With DRBD 9 we introduced the concept of a client, or diskless, node. This node has no local storage itself, and simply reads and writes to the DRBD peers which do have storage via the native DRBD transports. This is a useful feature and is often used to connect nova-compute nodes to cinder storage nodes when using DRBD block storage.
It was our suspicious, that by it’s high performance nature, the DRBD transport would have less overhead than iSCSI. Thus it should yield better throughput.
For this test we used four Dell PowerEdge R710 servers. One was simply used as the DRBD client and iSCSI initiator. This system was noticably more powerful than the others as it had two Intel(R) Xeon(R) E5520 CPUs @ 2.27GHz. Whereas the remaining 3 storage nodes only had a single Intel(R) Xeon(R) E5504 CPU @ 2.00GHz. The client system also had 48 GiB where the rest only had 36 GiB of memory. All systems were connected via ConnectX-4 Infiniband cards through an Infiniband switch. The storage used were two SATA Sandisk SSD Plus drives in a raid 0 configuration.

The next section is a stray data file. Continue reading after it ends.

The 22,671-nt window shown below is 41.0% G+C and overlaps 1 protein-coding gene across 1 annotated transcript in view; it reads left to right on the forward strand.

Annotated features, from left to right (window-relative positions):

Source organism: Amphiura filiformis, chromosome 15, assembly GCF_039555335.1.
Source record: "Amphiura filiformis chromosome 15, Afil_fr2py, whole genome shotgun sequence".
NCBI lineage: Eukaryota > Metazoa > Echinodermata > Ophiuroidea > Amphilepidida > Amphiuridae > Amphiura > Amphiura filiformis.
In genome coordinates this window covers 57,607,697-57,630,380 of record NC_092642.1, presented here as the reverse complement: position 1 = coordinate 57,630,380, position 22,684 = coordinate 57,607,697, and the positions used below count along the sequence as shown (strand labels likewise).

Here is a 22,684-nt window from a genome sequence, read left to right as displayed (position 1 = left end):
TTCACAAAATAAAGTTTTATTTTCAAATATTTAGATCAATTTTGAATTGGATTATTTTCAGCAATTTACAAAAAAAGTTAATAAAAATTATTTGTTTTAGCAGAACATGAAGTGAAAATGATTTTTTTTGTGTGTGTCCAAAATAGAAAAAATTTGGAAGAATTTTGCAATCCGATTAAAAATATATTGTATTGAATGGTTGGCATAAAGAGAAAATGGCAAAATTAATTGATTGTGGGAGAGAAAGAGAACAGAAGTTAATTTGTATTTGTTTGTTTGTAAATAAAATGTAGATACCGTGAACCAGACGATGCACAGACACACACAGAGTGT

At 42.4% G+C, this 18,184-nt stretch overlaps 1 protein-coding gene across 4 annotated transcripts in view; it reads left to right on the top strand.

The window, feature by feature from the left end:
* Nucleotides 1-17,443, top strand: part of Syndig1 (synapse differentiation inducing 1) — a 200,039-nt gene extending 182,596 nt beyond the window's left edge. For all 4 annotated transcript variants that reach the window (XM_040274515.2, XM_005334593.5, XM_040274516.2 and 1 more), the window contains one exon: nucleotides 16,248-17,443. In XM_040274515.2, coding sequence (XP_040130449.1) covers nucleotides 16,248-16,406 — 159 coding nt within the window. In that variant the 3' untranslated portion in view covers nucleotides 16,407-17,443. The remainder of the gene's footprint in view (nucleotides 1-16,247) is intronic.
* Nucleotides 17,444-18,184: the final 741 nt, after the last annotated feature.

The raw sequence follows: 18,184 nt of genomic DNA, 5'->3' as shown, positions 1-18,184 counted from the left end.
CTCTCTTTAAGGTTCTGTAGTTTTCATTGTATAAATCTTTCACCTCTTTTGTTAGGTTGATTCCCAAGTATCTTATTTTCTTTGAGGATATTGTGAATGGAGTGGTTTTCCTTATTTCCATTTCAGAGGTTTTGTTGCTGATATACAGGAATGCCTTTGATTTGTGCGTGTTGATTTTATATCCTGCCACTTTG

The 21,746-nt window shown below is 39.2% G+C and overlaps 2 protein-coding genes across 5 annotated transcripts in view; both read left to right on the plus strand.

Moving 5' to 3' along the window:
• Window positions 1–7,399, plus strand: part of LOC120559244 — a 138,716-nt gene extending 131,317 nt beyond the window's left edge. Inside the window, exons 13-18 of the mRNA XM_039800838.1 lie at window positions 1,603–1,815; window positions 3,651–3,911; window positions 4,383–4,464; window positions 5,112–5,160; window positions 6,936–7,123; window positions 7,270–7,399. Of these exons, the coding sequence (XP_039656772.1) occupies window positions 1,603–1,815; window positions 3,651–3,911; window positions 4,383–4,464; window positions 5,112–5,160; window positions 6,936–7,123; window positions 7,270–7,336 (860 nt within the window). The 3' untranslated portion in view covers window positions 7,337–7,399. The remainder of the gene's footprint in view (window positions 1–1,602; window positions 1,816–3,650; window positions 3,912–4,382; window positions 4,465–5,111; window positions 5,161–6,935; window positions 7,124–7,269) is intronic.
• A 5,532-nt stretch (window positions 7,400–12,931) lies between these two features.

All test systems were running Ubuntu 16.04 LTS (x86_64)
As our goal here was to measure throughput we utilized a fio workload of 1MiB blocks, 4 Threads, and an IO depth of 16. This should mean 64MiB “in flight” for the duration of the test.
Firstly we tested against a The raw LVM volume which would serve as the backing disk for the DRBD device. This was used as a baseline to demonstrate the speed of the storage. No replication took place in this test. The raw LVM clocked in at 544MiB/s. Not too bad for two SATA disk.
Then we tested the 3 node storage cluster itself. This was simply to see how much overhead was then added by the 3 way DRBD replication. This test clocked in at a healthy 521MiB/s.
Next up we wanted to see how well this 3 node storage cluster performed when served out to a client via iSCSI. These test came in at 285MiB.
When exporting to DRBD